Newton Crater on Mars is a large basin formed by an asteroid impact that probably occurred more than 3 billion years ago. It is approximately 287 km (178 miles) across. The picture shown here highlights the north wall of a specific, smaller crater located in the southwestern quarter of Newton Crater. The crater of interest was also formed by an impact; it is about 7 km (4.4 mi) across, which is about seven times bigger than the famous Meteor Crater in northern Arizona in North America.
The north wall of the small crater has many narrow gullies eroded into it. These are hypothesized to have been formed by flowing water and debris flows. Debris transported with the water created lobed and finger-like deposits at the base of the crater wall where it intersects the floor (bottom center top image). Many of the finger-like deposits have small channels indicating that a liquid -- most likely water -- flowed in these areas. Hundreds of individual water and debris flow events might have occurred to create the scene shown here.
The individual deposits at the ends of channels in this Mars Orbiter Camera (MOC) image mosaic were used to get a rough estimate of the minimum amount of water that might be involved in each flow event. This is done first by assuming that the deposits are like debris flows on Earth. In a debris flow, no less than about 10 percent (and no more than 30 percent) of their volume is water. Second, the volume of an apron deposit is estimated by measuring the area covered in the MOC image and multiplying it by a conservative estimate of thickness, 2 m (6.5 feet). For a flow containing only 10% water, these estimates conservatively suggest that about 2.5 million liters (660,000 gallons) of water are involved in each event; this is enough to fill about seven community-sized swimming pools or enough to supply 20 people with their water needs for a year.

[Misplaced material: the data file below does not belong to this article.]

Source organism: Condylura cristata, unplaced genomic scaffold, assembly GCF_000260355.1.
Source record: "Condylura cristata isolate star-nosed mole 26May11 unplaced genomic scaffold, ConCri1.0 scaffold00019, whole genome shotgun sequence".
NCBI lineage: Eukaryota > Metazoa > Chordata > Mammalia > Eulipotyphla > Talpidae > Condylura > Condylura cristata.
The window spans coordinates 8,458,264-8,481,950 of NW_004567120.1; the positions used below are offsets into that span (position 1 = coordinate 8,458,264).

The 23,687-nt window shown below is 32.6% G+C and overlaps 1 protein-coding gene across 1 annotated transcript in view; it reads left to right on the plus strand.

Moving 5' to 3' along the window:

Image Credit: NASA/JPL-Caltech/MSSS
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